Jesus expects his disciples not only to offer hospitality, but to receive it: for through this exchange they will be transformed. (Listen.)
Last week, back when it was legal, we had a couple of school families over to mark the winter solstice. We lit a big fire in the fire pit; cooked up a storm; and gathered around our long table for a meal. We chatted and told stories, and gradually the talk turned to politics. At this point, one of my daughters entered the conversation; and she set out her strong and considered opinion on the intersection of power and violence.
One of the men looked stunned. When she left the room, he said, ‘She’s pretty forceful. But it makes sense. I mean, you and your husband are already on the margins because of your faith, and you’re obviously comfortable there … so I guess your kids feel free to express themselves even when their opinions aren’t mainstream.’
It made me stop and think. Not about my daughter’s opinions (which I happen to largely agree with), or whether she should have expressed them (I was so proud when she did); but about being seen as marginal. It’s not so long ago that the church claimed a central place in Australian life; and indeed many in the church try to insist that they are still entitled to this place. But decades of corruption and, indeed, of willing participation in the intersection of power and violence, have driven countless people away from faith and have rendered much of the church morally bankrupt (and you can fill in the gaps here for yourself).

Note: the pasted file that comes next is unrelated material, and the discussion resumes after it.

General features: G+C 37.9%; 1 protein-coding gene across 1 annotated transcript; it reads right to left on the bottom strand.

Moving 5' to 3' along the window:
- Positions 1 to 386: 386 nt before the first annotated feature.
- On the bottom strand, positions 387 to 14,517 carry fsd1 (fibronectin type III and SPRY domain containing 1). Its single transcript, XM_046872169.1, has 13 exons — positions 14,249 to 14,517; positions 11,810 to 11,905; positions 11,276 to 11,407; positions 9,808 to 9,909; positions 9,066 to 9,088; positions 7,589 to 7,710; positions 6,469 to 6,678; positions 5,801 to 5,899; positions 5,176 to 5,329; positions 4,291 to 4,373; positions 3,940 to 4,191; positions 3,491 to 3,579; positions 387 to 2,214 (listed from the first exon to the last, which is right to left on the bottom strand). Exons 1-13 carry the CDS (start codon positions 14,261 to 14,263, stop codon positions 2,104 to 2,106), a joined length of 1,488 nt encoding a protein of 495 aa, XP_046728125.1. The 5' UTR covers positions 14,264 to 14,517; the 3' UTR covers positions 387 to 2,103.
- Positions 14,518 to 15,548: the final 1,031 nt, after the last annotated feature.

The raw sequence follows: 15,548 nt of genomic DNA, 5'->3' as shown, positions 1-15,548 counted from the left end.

And so of course the church occupies a marginal space: but maybe this is not something to be mourned. Maybe the margins are where we were always supposed to be. And maybe the gospel is best known in places of vulnerability, poverty, and powerlessness.
At least, Jesus seems to think so.
‘Whoever welcomes you welcomes me,’ he says: because he expects his disciples to require hospitality. Not just to be in a position to offer it, but to require it. These words come at the end of a series of instructions. Jesus has just told his disciples to hit the road. They are to announce the nearness of heaven’s culture and bring healing, taking nothing but his authority to commend them. They are to carry no bag, no money, no food, no weapons, and no status. Instead, they are to rely on others to feed, clothe and shelter them, because the gospel is realised through hospitality.
In other words, disciples are not expected to be wealthy. They are not expected to be at the centre of power, and they are not expected to be popular. Their radical trust, their words of healing, and the people they hang out with will place them in a marginal position. Because of this, Jesus warns, they might be rejected by their families, persecuted by religious organisations, and punished by the authorities: and yet Christ’s life will flow through them and into all who welcome them: for ‘whoever welcomes you welcomes me.’
Jesus then goes on to talk about rewards. He says that whoever welcomes a prophet, a just person or a vulnerable person will be rewarded in the same measure. Those of us who maybe don’t feel quite transformed yet into a prophet, a just person or a little one, often latch onto this promise. Because welcoming people, offering cups of cold water, all sounds pretty easy … until we stop and think.